The chair of the 2016 Democratic National Convention, Rep. Marcia Fudge (D-OH), criticized those who choose to sit out the election while speaking on the final day of the convention.

“If you want a decent education for your children, you had better vote,” Fudge told the party’s women’s caucus, which had convened to discuss what is at stake for women and reproductive health and rights this election season.

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“If you want to make sure that hungry children are fed, you had better vote,” said Fudge. “If you want to be sure that all the women who survive solely on Social Security will not go into poverty immediately, you had better vote.”

“And if you don’t vote, let me tell you something, there is no excuse for you. If you don’t vote, you don’t count,” she said.

“So as I leave, I’m just going to say this to you. You tell them I said it, and I’m not hesitant about it. If you don’t vote, you are ungrateful, you are lazy, and you are trifling.”

The congresswoman’s website notes that she represents a state where some legislators have “attempted to suppress voting by certain populations” by pushing voting restrictions that “hit vulnerable communities the hardest.”

Ohio has recently made headlines for enacting changes that would make it harder to vote, including rolling back the state’s early voting period and purging its voter rolls of those who have not voted for six years.

Fudge, however, has worked to expand access to voting by co-sponsoring the federal Voting Rights Amendment Act, which would restore the protections of the Voting Rights Act that were stripped by the Supreme Court in Shelby County v. Holder.

“Mothers of the Movement” Take the National Spotlight

In July 2015, the Waller County Sheriff’s Office released a statement that 28-year-old Sandra Bland had been found dead in her jail cell that morning due to “what appears to be self-asphyxiation.” Though police attempted to paint the death a suicide, Bland’s family has denied that she would have ended her own life given that she had just secured a new job and had not displayed any suicidal tendencies.

Bland’s death sparked national outcry from activists who demanded an investigation, and inspired the hashtag #SayHerName to draw attention to the deaths of Black women who died at the hands of police.

Tuesday night at the DNC, Bland’s mother, Geneva Reed-Veal, and a group of other Black women who have lost children to gun violence, in police custody, or at the hands of police—the “Mothers of the Movement”—told the country why the deaths of their children should matter to voters. They offered their support to Democratic nominee Hillary Clinton during a speech at the convention.

“One year ago yesterday, I lived the worst nightmare anyone could imagine. I watched as my daughter was lowered into the ground in a coffin,” said Geneva Reed-Veal.

“Six other women have died in custody that same month: Kindra Chapman, Alexis McGovern, Sarah Lee Circle Bear, Raynette Turner, Ralkina Jones, and Joyce Curnell. So many of our children are gone, but they are not forgotten,” she continued. 

“You don’t stop being a mom when your child dies,” said Lucia McBath, the mother of Jordan Davis. “His life ended the day that he was shot and killed for playing loud music. But my job as his mother didn’t.”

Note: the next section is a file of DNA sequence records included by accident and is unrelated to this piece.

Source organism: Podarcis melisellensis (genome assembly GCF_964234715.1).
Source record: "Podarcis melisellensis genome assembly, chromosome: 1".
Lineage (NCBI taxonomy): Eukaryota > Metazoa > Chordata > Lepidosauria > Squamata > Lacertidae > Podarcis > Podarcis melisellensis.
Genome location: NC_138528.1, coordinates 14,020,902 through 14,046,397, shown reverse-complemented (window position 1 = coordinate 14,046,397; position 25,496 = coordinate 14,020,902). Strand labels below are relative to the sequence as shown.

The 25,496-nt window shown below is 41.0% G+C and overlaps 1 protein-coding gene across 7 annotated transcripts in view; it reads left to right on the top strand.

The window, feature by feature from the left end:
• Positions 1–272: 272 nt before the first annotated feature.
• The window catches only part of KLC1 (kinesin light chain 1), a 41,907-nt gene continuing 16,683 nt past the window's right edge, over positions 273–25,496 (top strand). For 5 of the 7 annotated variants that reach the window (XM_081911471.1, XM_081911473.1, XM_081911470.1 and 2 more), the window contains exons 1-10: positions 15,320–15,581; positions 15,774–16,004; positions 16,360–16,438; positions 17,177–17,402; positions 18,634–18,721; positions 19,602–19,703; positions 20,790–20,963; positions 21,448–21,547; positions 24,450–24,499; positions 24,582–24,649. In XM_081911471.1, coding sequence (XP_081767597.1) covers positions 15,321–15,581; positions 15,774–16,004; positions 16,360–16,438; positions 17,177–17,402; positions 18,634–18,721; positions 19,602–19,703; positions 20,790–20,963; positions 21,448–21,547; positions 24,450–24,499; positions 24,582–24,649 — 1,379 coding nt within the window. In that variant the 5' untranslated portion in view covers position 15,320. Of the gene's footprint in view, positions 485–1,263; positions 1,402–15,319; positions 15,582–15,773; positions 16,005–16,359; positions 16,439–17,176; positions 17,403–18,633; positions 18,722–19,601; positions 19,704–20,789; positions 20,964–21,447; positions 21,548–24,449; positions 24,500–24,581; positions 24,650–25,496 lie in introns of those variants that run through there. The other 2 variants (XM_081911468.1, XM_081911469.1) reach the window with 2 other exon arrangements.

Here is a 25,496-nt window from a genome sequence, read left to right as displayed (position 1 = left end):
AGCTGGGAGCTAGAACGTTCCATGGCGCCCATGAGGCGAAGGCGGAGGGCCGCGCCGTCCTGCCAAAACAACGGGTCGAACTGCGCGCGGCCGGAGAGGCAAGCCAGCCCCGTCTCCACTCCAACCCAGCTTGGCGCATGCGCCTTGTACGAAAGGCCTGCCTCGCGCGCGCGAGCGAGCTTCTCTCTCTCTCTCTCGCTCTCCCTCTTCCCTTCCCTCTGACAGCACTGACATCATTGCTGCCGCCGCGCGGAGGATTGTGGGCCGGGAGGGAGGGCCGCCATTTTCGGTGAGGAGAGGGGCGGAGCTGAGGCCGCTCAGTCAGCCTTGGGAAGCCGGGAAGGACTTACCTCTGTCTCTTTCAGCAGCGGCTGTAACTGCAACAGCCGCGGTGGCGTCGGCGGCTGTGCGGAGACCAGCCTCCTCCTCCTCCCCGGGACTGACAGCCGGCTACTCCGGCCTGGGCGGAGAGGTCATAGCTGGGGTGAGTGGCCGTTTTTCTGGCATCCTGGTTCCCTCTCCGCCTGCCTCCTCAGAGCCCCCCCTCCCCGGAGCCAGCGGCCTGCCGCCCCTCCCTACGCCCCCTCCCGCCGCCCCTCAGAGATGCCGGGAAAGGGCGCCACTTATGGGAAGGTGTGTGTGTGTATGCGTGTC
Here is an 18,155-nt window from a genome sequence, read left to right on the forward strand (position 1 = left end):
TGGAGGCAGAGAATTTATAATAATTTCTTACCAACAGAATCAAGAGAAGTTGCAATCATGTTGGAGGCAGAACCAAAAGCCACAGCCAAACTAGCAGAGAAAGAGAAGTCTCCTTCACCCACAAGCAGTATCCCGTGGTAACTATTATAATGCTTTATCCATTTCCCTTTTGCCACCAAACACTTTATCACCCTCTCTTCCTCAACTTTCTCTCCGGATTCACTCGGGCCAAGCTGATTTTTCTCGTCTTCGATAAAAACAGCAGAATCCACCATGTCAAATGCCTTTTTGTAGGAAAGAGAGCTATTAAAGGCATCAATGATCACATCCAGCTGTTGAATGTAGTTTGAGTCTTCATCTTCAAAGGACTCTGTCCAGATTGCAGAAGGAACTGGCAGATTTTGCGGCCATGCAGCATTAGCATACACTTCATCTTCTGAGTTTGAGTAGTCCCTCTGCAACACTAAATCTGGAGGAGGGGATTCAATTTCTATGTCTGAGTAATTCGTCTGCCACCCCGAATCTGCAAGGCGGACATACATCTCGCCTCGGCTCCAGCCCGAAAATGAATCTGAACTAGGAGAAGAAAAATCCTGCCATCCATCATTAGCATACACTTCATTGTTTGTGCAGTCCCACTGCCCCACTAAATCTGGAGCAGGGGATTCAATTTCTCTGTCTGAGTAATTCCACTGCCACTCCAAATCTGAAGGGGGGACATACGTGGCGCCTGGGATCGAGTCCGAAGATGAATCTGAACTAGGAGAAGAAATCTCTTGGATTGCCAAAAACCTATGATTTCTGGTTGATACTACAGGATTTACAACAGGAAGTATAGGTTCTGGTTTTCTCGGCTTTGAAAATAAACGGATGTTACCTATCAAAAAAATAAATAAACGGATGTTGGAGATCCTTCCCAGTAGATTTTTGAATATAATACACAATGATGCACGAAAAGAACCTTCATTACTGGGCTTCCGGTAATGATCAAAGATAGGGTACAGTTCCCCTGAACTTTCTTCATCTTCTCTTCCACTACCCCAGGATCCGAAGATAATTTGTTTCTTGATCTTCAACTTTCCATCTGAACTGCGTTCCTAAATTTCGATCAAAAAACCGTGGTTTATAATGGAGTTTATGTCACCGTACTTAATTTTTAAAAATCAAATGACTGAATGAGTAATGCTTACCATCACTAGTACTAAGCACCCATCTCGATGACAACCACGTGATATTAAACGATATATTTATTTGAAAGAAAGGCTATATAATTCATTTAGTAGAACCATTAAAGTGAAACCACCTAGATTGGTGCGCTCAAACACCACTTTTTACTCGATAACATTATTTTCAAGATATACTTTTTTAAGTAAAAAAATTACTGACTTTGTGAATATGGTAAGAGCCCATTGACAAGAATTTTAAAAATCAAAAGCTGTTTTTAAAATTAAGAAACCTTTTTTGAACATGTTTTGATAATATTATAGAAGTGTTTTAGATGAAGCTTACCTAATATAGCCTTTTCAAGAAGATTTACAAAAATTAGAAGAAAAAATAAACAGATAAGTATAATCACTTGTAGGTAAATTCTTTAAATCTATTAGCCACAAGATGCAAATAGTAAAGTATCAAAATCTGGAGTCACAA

McBath said that though she had lost her son, she continued to work to protect his legacy. “We’re going to keep telling our children’s stories and we’re urging you to say their names,” she said. “And we’re also going to keep using our voices and our votes to support leaders, like Hillary Clinton, who will help us protect one another so that this club of heartbroken mothers stops growing.” 

Sybrina Fulton, the mother of Trayvon Martin, called herself “an unwilling participant in this movement,” noting that she “would not have signed up for this, [nor would] any other mother that’s standing here with me today.” 

“But I am here today for my son, Trayvon Martin, who is in heaven, and … his brother, Jahvaris Fulton, who is still here on Earth,” Fulton said. “I did not want this spotlight. But I will do everything I can to focus some of this light on the pain of a path out of the darkness.”

What Else We’re Reading

Renee Bracey Sherman explained in Glamour why Democratic vice presidential nominee Tim Kaine’s position on abortion scares her.

NARAL’s Ilyse Hogue told Cosmopolitan why she shared her abortion story on stage at the DNC.

Lilly Workneh, the Huffington Post’s Black Voices senior editor, explained how the DNC was “powered by a bevy of remarkable black women.”

Rebecca Traister wrote about how Clinton’s historic nomination puts the Democratic nominee “one step closer to making the impossible possible.”

Rewire attended a Democrats for Life of America event while in Philadelphia for the convention and fact-checked the group’s executive director.

A woman may have finally clinched the nomination for a major political party, but Judith Warner in Politico Magazine took on whether the “glass ceiling” has really been cracked for women in politics.

With Clinton’s nomination, “Dozens of other women across the country, in interviews at their offices or alongside their children, also said they felt on the cusp of a major, collective step forward,” reported Jodi Kantor for the New York Times.

According to Philly.com, Philadelphia’s Maternity Care Coalition staffed “eight curtained breast-feeding stalls on site [at the DNC], complete with comfy chairs, side tables, and electrical outlets.” Republicans reportedly offered similar accommodations at their convention the week before.